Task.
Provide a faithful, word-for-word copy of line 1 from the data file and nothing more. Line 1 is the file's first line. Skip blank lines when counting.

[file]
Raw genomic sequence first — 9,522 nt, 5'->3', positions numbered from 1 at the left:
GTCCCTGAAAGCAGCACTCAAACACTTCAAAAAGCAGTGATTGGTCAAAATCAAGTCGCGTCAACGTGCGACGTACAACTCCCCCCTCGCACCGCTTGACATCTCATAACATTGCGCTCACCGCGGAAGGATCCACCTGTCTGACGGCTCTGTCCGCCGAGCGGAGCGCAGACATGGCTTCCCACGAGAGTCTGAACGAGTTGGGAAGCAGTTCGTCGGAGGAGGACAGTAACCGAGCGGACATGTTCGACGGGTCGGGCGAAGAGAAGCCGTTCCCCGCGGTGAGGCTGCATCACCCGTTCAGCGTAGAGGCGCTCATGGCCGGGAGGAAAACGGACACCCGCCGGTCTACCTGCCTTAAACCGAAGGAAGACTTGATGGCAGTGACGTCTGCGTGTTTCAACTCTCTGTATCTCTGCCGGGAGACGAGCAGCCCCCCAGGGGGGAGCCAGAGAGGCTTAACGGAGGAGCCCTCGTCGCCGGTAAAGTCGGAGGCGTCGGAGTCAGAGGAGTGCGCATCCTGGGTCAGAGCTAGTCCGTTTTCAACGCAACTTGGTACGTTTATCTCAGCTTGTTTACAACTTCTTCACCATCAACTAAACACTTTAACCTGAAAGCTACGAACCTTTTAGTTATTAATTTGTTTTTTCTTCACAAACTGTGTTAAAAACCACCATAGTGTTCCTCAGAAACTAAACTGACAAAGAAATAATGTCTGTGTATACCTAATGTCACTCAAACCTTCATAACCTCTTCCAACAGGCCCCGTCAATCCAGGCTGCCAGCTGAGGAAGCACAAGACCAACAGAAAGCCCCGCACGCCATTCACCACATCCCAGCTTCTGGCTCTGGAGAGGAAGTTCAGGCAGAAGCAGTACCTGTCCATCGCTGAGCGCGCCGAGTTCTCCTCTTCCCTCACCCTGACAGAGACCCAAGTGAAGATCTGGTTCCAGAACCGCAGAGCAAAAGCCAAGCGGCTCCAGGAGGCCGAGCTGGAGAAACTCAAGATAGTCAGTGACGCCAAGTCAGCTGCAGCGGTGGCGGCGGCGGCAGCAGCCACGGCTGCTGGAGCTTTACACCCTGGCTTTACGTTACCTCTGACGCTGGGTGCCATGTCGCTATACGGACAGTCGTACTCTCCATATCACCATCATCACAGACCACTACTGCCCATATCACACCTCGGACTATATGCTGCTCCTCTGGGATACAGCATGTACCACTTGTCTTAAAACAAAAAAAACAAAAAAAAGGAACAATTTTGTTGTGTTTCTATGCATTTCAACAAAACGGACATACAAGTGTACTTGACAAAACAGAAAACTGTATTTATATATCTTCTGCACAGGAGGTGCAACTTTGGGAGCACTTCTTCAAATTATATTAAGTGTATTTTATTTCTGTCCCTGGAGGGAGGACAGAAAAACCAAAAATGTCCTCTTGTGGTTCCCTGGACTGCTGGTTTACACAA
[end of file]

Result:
Raw genomic sequence first — 9,522 nt, 5'->3', positions numbered from 1 at the left: